+ Filters
New Search
Filters
Available Exact wording Only in the title
E-shopLoading...
GradeLoading...
PriceLoading...
from
1
to
100

E-auction 240-163310 - ROMA Centenionalis ou nummus

ROMA Centenionalis ou nummus MS
You must sign-in and be an approved bidder to bid, Login to bid. Accounts are subject to approval and the approval process takes place within 48 hours. Do not wait until the day a sale closes to register.Clicking on « bid » constitutes acceptance of the terms of use of cgb.fr private e-auctions. Bids must be placed in whole Euro amounts only. The sale will start closing at the time stated on the item description; any bids received at the site after the closing time will not be executed. Transmission times may vary and bids could be rejected if you wait until the last second. For further information ckeck the E-auctions F.A.Q.

NO BUYER'S FEE.
2017/11/20 14:35:30
brm_460076
240
You have to login to bid
Click here to login
Type : Centenionalis ou nummus
Date: c. 331
Mint name / Town : Lyon
Metal : copper
Diameter : 18,5 mm
Orientation dies : 12 h.
Weight : 2,83 g.
Rarity : R1
Officine: 1re
Coments on the condition:
Exemplaire sur un flan large et ovale, parfaitement centré des deux cotés. Magnifique louve bien venue à la frappe. Patine grise
Catalogue references :

Obverse


Obverse legend : VRBS - ROMA.
Obverse description : Buste casqué et cuirassé de Rome à gauche, vu de trois quarts en avant (C*1).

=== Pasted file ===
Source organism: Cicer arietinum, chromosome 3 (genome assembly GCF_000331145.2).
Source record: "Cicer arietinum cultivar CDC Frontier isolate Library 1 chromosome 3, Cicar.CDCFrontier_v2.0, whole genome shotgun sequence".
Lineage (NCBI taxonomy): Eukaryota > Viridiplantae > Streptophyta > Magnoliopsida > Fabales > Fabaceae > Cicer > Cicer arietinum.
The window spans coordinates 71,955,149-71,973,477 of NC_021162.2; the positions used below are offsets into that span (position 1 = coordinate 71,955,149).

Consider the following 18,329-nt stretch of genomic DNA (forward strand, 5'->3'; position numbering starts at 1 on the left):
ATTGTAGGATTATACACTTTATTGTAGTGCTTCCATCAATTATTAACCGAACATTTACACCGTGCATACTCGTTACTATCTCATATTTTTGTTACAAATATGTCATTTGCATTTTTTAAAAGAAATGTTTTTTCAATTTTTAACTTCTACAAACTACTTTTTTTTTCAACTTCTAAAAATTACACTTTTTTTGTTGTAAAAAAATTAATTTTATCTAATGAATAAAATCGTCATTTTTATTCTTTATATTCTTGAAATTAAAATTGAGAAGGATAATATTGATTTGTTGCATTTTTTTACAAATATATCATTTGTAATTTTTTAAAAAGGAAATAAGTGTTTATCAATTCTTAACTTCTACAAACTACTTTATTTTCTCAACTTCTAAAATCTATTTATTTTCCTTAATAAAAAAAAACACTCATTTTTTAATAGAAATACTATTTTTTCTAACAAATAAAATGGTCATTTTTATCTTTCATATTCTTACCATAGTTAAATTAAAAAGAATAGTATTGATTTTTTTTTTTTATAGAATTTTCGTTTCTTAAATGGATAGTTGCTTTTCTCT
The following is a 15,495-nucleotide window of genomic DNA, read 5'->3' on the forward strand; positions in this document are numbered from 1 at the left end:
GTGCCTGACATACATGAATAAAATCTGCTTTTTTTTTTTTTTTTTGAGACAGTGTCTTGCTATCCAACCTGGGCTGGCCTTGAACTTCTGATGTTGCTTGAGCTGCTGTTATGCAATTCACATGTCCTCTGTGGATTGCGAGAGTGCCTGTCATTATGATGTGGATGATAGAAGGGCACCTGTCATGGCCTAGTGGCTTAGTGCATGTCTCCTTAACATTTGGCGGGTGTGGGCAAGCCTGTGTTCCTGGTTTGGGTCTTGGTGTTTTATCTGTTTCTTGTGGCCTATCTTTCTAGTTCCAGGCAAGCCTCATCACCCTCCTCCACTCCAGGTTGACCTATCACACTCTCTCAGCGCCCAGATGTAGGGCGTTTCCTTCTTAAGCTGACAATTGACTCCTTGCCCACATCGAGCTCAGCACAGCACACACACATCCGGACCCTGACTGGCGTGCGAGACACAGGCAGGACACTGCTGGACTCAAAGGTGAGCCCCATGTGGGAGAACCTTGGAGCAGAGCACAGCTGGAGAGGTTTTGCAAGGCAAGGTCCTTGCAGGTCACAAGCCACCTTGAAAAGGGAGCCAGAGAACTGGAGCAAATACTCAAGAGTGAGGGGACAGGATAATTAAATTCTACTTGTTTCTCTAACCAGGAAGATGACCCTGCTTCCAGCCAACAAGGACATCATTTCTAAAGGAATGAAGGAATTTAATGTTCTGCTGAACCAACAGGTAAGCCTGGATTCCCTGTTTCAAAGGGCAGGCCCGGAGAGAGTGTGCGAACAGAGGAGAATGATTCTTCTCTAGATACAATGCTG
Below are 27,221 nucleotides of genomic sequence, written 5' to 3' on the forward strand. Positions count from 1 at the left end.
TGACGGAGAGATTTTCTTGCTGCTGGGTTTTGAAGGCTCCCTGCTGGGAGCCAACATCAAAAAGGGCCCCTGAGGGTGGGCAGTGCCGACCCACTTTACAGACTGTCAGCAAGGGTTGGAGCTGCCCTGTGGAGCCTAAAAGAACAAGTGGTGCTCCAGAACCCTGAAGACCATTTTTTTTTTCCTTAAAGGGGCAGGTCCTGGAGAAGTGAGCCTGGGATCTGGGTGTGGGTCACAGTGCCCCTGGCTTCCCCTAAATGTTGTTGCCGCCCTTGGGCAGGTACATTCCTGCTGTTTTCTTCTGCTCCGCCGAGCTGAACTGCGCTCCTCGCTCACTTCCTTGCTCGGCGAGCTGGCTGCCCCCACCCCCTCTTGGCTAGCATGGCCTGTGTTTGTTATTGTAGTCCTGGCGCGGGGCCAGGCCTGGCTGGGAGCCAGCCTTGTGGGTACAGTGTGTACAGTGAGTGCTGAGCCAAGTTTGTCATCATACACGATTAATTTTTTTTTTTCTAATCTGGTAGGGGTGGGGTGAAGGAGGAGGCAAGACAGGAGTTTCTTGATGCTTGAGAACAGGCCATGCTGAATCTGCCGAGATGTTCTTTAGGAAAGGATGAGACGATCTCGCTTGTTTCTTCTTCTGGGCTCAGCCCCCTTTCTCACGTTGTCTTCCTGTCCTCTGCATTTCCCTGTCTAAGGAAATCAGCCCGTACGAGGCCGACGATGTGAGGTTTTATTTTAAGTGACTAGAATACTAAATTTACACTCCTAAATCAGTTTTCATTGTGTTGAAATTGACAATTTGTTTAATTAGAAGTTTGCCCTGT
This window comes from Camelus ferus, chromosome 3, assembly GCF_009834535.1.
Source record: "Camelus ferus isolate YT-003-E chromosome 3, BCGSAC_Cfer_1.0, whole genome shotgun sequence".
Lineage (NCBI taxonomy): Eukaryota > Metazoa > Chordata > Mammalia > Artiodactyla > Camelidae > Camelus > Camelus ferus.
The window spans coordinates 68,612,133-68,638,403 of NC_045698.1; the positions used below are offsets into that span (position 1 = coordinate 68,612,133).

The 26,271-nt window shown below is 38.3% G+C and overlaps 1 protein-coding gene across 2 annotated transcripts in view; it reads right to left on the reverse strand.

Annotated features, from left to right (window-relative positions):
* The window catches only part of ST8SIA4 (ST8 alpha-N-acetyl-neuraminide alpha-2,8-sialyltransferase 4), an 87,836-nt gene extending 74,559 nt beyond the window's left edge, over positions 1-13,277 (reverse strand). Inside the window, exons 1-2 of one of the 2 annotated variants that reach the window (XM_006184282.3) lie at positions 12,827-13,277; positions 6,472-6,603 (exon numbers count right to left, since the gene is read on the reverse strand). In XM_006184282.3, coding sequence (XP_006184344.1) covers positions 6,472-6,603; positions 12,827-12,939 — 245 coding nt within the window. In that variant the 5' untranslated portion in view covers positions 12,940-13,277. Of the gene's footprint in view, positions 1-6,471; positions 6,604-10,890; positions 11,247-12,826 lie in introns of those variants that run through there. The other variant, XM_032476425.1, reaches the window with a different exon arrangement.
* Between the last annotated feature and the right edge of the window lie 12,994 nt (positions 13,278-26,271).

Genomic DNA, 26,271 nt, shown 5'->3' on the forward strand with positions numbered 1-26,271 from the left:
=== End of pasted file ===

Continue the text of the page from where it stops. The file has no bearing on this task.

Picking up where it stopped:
Obverse translation : “Urbs Roma”, (La Ville de Rome).

Reverse


Reverse legend : ANÉPIGRAPHE/ -|-// *PLG.
Reverse description : La louve à gauche, allaitant Romulus et Rémus ; au-dessus, les deux étoiles des Dioscures (les Gémeaux, Castor et Pollux).

Commentary


Poids lourd. Casque et couvre nuque lisses. Épaulière cloutée. Ptéryges larges à peine visibles.

Historical background


ROME

(330-348)

Rome was founded 21 April 753 BC by Varro (Ab Urbe Condita). The city, whose population has fluctuated between 400,000 and one million people to the High Empire, loses its importance from the second half of the third century. The choice of a new capital Constantine, from 326, dealt it a fatal blow from which the Urbs will not recover until the Renaissance. The city will still survive for nearly one hundred and fifty years, despite two bags: those of 410 and 455. Rome is no longer in Rome.

By using our site, you agree to our use of cookies to enhance your experience.

x
Voulez-vous visiter notre site en Français www.cgb.fr